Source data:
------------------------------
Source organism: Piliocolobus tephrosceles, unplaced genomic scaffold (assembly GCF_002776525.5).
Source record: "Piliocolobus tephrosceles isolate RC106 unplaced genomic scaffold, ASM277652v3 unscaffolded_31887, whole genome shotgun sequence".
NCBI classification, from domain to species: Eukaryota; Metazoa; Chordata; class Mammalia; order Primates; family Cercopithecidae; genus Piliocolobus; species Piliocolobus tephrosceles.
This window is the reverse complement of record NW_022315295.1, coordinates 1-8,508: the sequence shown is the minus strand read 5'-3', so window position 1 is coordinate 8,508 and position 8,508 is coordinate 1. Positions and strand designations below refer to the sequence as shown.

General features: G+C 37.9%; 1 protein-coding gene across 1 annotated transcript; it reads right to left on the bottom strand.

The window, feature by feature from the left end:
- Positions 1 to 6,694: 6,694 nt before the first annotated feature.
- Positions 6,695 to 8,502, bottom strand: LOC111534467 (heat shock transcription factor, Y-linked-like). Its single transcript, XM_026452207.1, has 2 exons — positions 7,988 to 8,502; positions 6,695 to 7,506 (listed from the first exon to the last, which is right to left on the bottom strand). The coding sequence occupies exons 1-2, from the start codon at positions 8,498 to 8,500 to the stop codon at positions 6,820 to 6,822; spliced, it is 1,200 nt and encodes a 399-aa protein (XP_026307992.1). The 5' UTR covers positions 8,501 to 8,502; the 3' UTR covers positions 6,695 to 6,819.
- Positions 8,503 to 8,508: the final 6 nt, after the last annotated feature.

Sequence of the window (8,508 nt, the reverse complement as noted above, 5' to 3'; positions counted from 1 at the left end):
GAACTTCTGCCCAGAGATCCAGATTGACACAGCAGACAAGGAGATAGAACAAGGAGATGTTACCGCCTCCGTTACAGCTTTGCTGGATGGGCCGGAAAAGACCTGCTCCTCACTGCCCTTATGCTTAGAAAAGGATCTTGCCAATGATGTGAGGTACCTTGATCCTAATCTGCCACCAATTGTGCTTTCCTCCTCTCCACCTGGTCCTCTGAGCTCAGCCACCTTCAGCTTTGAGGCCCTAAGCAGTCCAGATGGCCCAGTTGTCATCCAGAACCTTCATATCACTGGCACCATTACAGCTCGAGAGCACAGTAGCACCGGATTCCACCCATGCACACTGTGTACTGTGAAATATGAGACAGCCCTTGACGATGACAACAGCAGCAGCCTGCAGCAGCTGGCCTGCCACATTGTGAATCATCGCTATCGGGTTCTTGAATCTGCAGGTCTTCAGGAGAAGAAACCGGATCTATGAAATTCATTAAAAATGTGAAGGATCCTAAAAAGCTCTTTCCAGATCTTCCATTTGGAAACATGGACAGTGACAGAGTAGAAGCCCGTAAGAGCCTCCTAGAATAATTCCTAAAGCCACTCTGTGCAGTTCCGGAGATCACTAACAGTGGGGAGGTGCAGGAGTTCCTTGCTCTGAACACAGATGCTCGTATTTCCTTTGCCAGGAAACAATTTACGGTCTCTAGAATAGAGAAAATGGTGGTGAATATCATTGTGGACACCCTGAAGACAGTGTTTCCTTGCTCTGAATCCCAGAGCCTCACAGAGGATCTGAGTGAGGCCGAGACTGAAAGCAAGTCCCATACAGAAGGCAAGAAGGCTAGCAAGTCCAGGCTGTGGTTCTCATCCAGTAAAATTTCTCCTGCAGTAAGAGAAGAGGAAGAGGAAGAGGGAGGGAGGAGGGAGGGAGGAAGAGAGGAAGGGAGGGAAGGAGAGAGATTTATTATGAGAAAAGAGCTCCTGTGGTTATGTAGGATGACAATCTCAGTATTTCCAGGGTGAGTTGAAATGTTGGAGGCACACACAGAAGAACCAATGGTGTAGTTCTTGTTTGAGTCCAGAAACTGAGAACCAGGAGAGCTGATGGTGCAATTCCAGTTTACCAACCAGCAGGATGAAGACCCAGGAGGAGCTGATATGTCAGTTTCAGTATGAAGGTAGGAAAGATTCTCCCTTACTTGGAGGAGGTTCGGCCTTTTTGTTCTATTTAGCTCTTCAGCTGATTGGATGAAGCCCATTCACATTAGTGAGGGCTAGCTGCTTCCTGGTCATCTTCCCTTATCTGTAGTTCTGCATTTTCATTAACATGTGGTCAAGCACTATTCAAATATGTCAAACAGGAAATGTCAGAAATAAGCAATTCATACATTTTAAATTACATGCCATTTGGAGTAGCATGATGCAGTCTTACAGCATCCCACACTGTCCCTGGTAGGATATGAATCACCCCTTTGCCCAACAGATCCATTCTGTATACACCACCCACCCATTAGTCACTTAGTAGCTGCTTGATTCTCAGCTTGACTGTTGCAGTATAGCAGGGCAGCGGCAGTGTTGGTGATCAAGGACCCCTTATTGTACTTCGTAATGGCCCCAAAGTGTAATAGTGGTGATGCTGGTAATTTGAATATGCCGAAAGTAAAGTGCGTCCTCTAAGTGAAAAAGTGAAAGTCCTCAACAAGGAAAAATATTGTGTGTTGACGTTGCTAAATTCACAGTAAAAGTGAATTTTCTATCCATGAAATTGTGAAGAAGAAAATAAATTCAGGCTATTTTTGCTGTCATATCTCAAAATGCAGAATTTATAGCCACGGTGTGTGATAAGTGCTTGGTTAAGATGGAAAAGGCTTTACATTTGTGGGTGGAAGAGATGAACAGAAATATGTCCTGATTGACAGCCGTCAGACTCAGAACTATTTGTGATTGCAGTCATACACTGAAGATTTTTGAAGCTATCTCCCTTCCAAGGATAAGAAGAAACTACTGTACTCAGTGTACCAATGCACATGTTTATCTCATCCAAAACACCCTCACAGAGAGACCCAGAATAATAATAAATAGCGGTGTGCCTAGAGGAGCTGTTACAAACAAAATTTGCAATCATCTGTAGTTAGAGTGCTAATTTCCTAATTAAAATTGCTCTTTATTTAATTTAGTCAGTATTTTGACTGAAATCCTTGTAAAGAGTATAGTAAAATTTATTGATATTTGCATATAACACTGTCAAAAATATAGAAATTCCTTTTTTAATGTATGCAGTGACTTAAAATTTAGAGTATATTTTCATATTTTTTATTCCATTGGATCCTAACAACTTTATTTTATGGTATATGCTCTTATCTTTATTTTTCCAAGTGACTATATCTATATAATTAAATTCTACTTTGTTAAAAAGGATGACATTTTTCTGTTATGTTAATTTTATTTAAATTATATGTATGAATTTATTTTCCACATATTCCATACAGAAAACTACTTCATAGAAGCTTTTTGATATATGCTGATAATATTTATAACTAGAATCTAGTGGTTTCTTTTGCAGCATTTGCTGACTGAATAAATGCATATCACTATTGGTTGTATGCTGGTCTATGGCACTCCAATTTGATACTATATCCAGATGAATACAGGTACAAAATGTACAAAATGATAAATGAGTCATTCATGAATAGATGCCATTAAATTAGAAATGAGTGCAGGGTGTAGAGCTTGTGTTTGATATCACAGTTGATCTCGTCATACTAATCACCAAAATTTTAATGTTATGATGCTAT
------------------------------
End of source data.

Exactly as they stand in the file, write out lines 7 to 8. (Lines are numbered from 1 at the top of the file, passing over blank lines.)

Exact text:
- Positions 1 to 6,694: 6,694 nt before the first annotated feature.
- Positions 6,695 to 8,502, bottom strand: LOC111534467 (heat shock transcription factor, Y-linked-like). Its single transcript, XM_026452207.1, has 2 exons — positions 7,988 to 8,502; positions 6,695 to 7,506 (listed from the first exon to the last, which is right to left on the bottom strand). The coding sequence occupies exons 1-2, from the start codon at positions 8,498 to 8,500 to the stop codon at positions 6,820 to 6,822; spliced, it is 1,200 nt and encodes a 399-aa protein (XP_026307992.1). The 5' UTR covers positions 8,501 to 8,502; the 3' UTR covers positions 6,695 to 6,819.